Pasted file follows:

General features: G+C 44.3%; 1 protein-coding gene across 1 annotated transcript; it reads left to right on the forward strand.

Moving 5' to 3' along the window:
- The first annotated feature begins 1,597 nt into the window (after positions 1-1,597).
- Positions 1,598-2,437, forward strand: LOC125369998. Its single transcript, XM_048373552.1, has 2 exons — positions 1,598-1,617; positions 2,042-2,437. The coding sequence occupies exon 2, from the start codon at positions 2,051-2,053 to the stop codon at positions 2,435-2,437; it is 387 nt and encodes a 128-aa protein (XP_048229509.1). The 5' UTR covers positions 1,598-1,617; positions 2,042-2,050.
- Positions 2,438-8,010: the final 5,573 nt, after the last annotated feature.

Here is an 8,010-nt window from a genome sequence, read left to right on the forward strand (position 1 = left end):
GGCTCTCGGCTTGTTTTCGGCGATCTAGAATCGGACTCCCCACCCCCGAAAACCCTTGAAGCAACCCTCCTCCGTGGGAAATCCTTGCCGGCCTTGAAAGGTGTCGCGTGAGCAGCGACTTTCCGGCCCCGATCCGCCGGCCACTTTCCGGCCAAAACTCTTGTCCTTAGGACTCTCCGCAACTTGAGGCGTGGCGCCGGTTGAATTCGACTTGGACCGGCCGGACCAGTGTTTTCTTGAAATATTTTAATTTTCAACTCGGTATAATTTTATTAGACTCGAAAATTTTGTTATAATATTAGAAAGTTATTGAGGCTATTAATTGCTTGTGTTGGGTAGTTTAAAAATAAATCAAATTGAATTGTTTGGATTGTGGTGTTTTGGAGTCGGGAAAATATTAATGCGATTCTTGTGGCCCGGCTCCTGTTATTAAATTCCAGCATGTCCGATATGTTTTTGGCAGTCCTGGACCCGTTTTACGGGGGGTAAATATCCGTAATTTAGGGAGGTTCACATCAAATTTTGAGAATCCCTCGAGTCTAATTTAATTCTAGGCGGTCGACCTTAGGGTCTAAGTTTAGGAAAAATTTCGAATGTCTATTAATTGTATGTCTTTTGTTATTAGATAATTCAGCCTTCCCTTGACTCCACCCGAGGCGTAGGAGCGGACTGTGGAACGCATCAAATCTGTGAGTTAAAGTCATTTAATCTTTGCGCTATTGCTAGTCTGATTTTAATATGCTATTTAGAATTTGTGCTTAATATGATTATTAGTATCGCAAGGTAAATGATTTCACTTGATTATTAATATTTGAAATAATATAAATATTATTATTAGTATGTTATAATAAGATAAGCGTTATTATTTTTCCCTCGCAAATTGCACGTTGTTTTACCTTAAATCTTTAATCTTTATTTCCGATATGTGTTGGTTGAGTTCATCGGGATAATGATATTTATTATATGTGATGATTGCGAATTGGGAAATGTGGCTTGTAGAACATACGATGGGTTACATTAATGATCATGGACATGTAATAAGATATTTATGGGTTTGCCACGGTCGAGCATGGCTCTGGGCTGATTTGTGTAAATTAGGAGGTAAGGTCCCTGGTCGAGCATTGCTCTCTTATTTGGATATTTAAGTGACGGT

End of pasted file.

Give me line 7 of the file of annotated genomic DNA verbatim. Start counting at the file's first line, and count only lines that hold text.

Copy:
GGCTCTCGGCTTGTTTTCGGCGATCTAGAATCGGACTCCCCACCCCCGAAAACCCTTGAAGCAACCCTCCTCCGTGGGAAATCCTTGCCGGCCTTGAAAGGTGTCGCGTGAGCAGCGACTTTCCGGCCCCGATCCGCCGGCCACTTTCCGGCCAAAACTCTTGTCCTTAGGACTCTCCGCAACTTGAGGCGTGGCGCCGGTTGAATTCGACTTGGACCGGCCGGACCAGTGTTTTCTTGAAATATTTTAATTTTCAACTCGGTATAATTTTATTAGACTCGAAAATTTTGTTATAATATTAGAAAGTTATTGAGGCTATTAATTGCTTGTGTTGGGTAGTTTAAAAATAAATCAAATTGAATTGTTTGGATTGTGGTGTTTTGGAGTCGGGAAAATATTAATGCGATTCTTGTGGCCCGGCTCCTGTTATTAAATTCCAGCATGTCCGATATGTTTTTGGCAGTCCTGGACCCGTTTTACGGGGGGTAAATATCCGTAATTTAGGGAGGTTCACATCAAATTTTGAGAATCCCTCGAGTCTAATTTAATTCTAGGCGGTCGACCTTAGGGTCTAAGTTTAGGAAAAATTTCGAATGTCTATTAATTGTATGTCTTTTGTTATTAGATAATTCAGCCTTCCCTTGACTCCACCCGAGGCGTAGGAGCGGACTGTGGAACGCATCAAATCTGTGAGTTAAAGTCATTTAATCTTTGCGCTATTGCTAGTCTGATTTTAATATGCTATTTAGAATTTGTGCTTAATATGATTATTAGTATCGCAAGGTAAATGATTTCACTTGATTATTAATATTTGAAATAATATAAATATTATTATTAGTATGTTATAATAAGATAAGCGTTATTATTTTTCCCTCGCAAATTGCACGTTGTTTTACCTTAAATCTTTAATCTTTATTTCCGATATGTGTTGGTTGAGTTCATCGGGATAATGATATTTATTATATGTGATGATTGCGAATTGGGAAATGTGGCTTGTAGAACATACGATGGGTTACATTAATGATCATGGACATGTAATAAGATATTTATGGGTTTGCCACGGTCGAGCATGGCTCTGGGCTGATTTGTGTAAATTAGGAGGTAAGGTCCCTGGTCGAGCATTGCTCTCTTATTTGGATATTTAAGTGACGGT